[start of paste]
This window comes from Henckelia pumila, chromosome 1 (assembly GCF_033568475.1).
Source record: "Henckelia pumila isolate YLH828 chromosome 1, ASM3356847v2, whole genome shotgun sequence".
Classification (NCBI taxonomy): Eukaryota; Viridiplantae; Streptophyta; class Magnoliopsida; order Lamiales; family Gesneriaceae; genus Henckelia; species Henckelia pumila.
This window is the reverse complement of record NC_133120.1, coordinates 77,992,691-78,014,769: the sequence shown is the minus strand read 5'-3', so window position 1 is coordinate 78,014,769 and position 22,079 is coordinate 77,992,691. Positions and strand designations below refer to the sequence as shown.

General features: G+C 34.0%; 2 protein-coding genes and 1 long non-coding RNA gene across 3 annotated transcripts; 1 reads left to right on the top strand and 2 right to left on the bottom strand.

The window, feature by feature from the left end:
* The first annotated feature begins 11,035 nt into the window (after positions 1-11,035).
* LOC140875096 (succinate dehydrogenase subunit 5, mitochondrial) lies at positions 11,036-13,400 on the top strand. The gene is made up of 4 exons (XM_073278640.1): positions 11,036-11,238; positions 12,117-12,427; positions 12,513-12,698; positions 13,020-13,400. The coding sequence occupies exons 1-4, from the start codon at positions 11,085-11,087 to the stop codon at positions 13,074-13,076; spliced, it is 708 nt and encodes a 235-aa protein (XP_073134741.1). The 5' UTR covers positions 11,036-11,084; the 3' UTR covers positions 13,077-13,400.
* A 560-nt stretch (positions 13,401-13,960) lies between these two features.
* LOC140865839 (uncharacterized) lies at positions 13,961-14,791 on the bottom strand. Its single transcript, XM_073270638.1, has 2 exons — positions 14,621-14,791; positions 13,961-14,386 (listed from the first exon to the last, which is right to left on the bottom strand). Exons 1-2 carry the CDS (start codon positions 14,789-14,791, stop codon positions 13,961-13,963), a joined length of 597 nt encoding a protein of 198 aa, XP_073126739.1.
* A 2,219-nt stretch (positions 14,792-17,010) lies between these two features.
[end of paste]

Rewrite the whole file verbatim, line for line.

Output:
This window comes from Henckelia pumila, chromosome 1 (assembly GCF_033568475.1).
Source record: "Henckelia pumila isolate YLH828 chromosome 1, ASM3356847v2, whole genome shotgun sequence".
Classification (NCBI taxonomy): Eukaryota; Viridiplantae; Streptophyta; class Magnoliopsida; order Lamiales; family Gesneriaceae; genus Henckelia; species Henckelia pumila.
This window is the reverse complement of record NC_133120.1, coordinates 77,992,691-78,014,769: the sequence shown is the minus strand read 5'-3', so window position 1 is coordinate 78,014,769 and position 22,079 is coordinate 77,992,691. Positions and strand designations below refer to the sequence as shown.

General features: G+C 34.0%; 2 protein-coding genes and 1 long non-coding RNA gene across 3 annotated transcripts; 1 reads left to right on the top strand and 2 right to left on the bottom strand.

The window, feature by feature from the left end:
* The first annotated feature begins 11,035 nt into the window (after positions 1-11,035).
* LOC140875096 (succinate dehydrogenase subunit 5, mitochondrial) lies at positions 11,036-13,400 on the top strand. The gene is made up of 4 exons (XM_073278640.1): positions 11,036-11,238; positions 12,117-12,427; positions 12,513-12,698; positions 13,020-13,400. The coding sequence occupies exons 1-4, from the start codon at positions 11,085-11,087 to the stop codon at positions 13,074-13,076; spliced, it is 708 nt and encodes a 235-aa protein (XP_073134741.1). The 5' UTR covers positions 11,036-11,084; the 3' UTR covers positions 13,077-13,400.
* A 560-nt stretch (positions 13,401-13,960) lies between these two features.
* LOC140865839 (uncharacterized) lies at positions 13,961-14,791 on the bottom strand. Its single transcript, XM_073270638.1, has 2 exons — positions 14,621-14,791; positions 13,961-14,386 (listed from the first exon to the last, which is right to left on the bottom strand). Exons 1-2 carry the CDS (start codon positions 14,789-14,791, stop codon positions 13,961-13,963), a joined length of 597 nt encoding a protein of 198 aa, XP_073126739.1.
* A 2,219-nt stretch (positions 14,792-17,010) lies between these two features.